Soils and national characters differ, but fairy tales are often the same in plot and incidents, if not in style. Most of the 27 tales in this volume of Indian fairy tales are known in the West in some form or other; how can we account for their simultaneous existence in both Europe and Asia?

To assemble this volume, Jacobs has selected the best from the Jatakas, the Bidpai, the Tales of the Sun, the Baluchi folk-tales, and the folk-tales of Kashmir. In this volume we find stories about Punchkin, the Evil Magician, and the quaint myth: "How Sun, Moon, and Wind went out to Dinner, the Magic Fiddle, the Broken Pot, the Tiger, the Brahman, the Jackal, and more.
In short, Jacobs has made this book a representative collection of all the fairy tales of India. It is only a further proof that fairy tales are something more than Celtic or Hinduthey are human.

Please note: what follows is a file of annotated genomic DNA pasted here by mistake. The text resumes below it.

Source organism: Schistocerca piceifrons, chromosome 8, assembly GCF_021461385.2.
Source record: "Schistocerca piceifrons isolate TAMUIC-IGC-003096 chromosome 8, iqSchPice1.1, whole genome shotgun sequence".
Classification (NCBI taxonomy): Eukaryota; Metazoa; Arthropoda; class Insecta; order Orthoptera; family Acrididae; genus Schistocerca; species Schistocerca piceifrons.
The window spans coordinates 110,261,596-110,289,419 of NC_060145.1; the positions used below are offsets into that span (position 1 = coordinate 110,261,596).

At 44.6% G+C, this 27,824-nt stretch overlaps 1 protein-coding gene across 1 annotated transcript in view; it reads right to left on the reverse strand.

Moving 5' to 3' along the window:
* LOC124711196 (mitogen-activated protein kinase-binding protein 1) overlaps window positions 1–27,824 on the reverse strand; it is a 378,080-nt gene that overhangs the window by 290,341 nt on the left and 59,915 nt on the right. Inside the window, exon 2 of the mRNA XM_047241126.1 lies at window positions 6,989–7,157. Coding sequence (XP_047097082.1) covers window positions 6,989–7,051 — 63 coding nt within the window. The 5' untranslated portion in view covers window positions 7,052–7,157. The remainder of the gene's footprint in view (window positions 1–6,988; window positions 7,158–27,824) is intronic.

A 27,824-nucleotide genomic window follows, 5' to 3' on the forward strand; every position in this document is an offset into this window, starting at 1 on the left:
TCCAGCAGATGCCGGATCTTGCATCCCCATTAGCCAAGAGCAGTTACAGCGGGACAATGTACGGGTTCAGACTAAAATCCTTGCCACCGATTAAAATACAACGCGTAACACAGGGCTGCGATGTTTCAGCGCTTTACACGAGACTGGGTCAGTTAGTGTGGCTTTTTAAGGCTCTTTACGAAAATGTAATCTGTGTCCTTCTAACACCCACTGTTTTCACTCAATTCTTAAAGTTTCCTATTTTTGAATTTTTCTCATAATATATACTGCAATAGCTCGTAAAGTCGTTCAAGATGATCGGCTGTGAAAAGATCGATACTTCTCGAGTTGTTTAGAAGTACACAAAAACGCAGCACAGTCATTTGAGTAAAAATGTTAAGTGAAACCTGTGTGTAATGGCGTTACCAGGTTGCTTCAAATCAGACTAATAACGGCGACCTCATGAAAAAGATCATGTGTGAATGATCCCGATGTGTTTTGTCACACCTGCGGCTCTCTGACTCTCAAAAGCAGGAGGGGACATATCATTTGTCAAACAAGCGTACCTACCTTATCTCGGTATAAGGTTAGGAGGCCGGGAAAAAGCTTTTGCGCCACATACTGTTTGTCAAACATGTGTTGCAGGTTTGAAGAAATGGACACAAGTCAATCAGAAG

Some have declared that India is the home of the fairy tale, and that all European fairy tales have been brought from thence by crusaders, Mongol missionaries, Gipsies, Jews, traders, and travellers. After all, India is on one branch of the fabled Silk and Spice Routes, over which Europeans and Asians have been travelling for several millennia. We should be prepared, within certain limits, to hold a brief for India. The common fairy stories of the children of Europe, which form a greater part of their stories as a whole, are derived from Indian tales. In particular, the majority of the Drolls, or comic tales and jingles, can be traced without much difficulty back to the Indian peninsula.

So, we invite you to curl up with a sliver of exotic folklore and fables from the Indian sub-continent and lose yourself in a culture and lifestyle of the ancient, Eastern past.

Of the net profit from the sale of this book, 33% will be donated to the Christchurch Earthquake Appeal.